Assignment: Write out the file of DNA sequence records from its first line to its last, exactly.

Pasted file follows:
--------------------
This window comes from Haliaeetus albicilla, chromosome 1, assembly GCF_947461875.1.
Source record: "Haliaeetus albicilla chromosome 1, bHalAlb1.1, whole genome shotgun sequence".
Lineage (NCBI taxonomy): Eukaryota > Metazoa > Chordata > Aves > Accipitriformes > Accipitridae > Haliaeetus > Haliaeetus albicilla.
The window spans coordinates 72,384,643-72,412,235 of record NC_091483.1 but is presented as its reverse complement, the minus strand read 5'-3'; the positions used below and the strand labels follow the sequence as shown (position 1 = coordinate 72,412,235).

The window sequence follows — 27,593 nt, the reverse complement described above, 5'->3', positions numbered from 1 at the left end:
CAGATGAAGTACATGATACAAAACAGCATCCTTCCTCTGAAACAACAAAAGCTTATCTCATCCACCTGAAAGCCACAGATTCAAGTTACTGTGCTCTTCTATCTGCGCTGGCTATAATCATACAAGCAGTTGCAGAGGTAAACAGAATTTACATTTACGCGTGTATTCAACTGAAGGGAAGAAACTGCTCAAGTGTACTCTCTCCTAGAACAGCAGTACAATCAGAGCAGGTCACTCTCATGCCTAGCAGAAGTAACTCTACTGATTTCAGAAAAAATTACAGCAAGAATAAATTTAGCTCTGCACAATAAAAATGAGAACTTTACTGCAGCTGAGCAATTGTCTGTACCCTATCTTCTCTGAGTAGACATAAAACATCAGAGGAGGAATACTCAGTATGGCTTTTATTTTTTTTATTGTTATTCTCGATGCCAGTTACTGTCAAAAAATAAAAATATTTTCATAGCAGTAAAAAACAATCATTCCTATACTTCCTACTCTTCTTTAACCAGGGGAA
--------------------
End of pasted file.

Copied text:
This window comes from Haliaeetus albicilla, chromosome 1, assembly GCF_947461875.1.
Source record: "Haliaeetus albicilla chromosome 1, bHalAlb1.1, whole genome shotgun sequence".
Lineage (NCBI taxonomy): Eukaryota > Metazoa > Chordata > Aves > Accipitriformes > Accipitridae > Haliaeetus > Haliaeetus albicilla.
The window spans coordinates 72,384,643-72,412,235 of record NC_091483.1 but is presented as its reverse complement, the minus strand read 5'-3'; the positions used below and the strand labels follow the sequence as shown (position 1 = coordinate 72,412,235).

The window sequence follows — 27,593 nt, the reverse complement described above, 5'->3', positions numbered from 1 at the left end:
CAGATGAAGTACATGATACAAAACAGCATCCTTCCTCTGAAACAACAAAAGCTTATCTCATCCACCTGAAAGCCACAGATTCAAGTTACTGTGCTCTTCTATCTGCGCTGGCTATAATCATACAAGCAGTTGCAGAGGTAAACAGAATTTACATTTACGCGTGTATTCAACTGAAGGGAAGAAACTGCTCAAGTGTACTCTCTCCTAGAACAGCAGTACAATCAGAGCAGGTCACTCTCATGCCTAGCAGAAGTAACTCTACTGATTTCAGAAAAAATTACAGCAAGAATAAATTTAGCTCTGCACAATAAAAATGAGAACTTTACTGCAGCTGAGCAATTGTCTGTACCCTATCTTCTCTGAGTAGACATAAAACATCAGAGGAGGAATACTCAGTATGGCTTTTATTTTTTTTATTGTTATTCTCGATGCCAGTTACTGTCAAAAAATAAAAATATTTTCATAGCAGTAAAAAACAATCATTCCTATACTTCCTACTCTTCTTTAACCAGGGGAA